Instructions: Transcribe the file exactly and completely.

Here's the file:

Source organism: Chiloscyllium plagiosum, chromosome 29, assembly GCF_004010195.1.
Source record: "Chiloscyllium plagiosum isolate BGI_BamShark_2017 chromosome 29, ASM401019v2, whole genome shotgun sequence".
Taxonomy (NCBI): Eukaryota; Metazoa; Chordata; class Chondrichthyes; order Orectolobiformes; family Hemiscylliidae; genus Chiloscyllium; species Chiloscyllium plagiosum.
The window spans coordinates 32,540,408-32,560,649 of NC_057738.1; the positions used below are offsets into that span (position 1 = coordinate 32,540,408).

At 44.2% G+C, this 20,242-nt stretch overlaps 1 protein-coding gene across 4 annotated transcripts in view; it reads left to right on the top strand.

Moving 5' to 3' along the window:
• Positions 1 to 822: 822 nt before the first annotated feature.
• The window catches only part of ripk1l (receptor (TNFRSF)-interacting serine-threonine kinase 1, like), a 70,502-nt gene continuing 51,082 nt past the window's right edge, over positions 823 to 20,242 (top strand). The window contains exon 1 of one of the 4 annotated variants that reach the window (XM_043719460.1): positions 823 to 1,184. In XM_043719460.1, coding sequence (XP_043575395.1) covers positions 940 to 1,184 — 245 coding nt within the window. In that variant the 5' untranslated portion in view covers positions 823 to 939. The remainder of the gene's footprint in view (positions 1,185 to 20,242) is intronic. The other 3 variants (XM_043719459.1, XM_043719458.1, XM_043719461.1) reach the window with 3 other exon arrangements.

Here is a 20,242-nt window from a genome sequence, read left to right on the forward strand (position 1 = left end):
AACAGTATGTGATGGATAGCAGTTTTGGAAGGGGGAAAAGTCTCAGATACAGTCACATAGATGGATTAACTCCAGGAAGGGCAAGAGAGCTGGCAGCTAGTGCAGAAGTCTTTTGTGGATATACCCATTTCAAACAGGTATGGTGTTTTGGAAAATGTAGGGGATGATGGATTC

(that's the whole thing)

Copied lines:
Source organism: Chiloscyllium plagiosum, chromosome 29, assembly GCF_004010195.1.
Source record: "Chiloscyllium plagiosum isolate BGI_BamShark_2017 chromosome 29, ASM401019v2, whole genome shotgun sequence".
Taxonomy (NCBI): Eukaryota; Metazoa; Chordata; class Chondrichthyes; order Orectolobiformes; family Hemiscylliidae; genus Chiloscyllium; species Chiloscyllium plagiosum.
The window spans coordinates 32,540,408-32,560,649 of NC_057738.1; the positions used below are offsets into that span (position 1 = coordinate 32,540,408).

At 44.2% G+C, this 20,242-nt stretch overlaps 1 protein-coding gene across 4 annotated transcripts in view; it reads left to right on the top strand.

Moving 5' to 3' along the window:
• Positions 1 to 822: 822 nt before the first annotated feature.
• The window catches only part of ripk1l (receptor (TNFRSF)-interacting serine-threonine kinase 1, like), a 70,502-nt gene continuing 51,082 nt past the window's right edge, over positions 823 to 20,242 (top strand). The window contains exon 1 of one of the 4 annotated variants that reach the window (XM_043719460.1): positions 823 to 1,184. In XM_043719460.1, coding sequence (XP_043575395.1) covers positions 940 to 1,184 — 245 coding nt within the window. In that variant the 5' untranslated portion in view covers positions 823 to 939. The remainder of the gene's footprint in view (positions 1,185 to 20,242) is intronic. The other 3 variants (XM_043719459.1, XM_043719458.1, XM_043719461.1) reach the window with 3 other exon arrangements.

Here is a 20,242-nt window from a genome sequence, read left to right on the forward strand (position 1 = left end):
AACAGTATGTGATGGATAGCAGTTTTGGAAGGGGGAAAAGTCTCAGATACAGTCACATAGATGGATTAACTCCAGGAAGGGCAAGAGAGCTGGCAGCTAGTGCAGAAGTCTTTTGTGGATATACCCATTTCAAACAGGTATGGTGTTTTGGAAAATGTAGGGGATGATGGATTC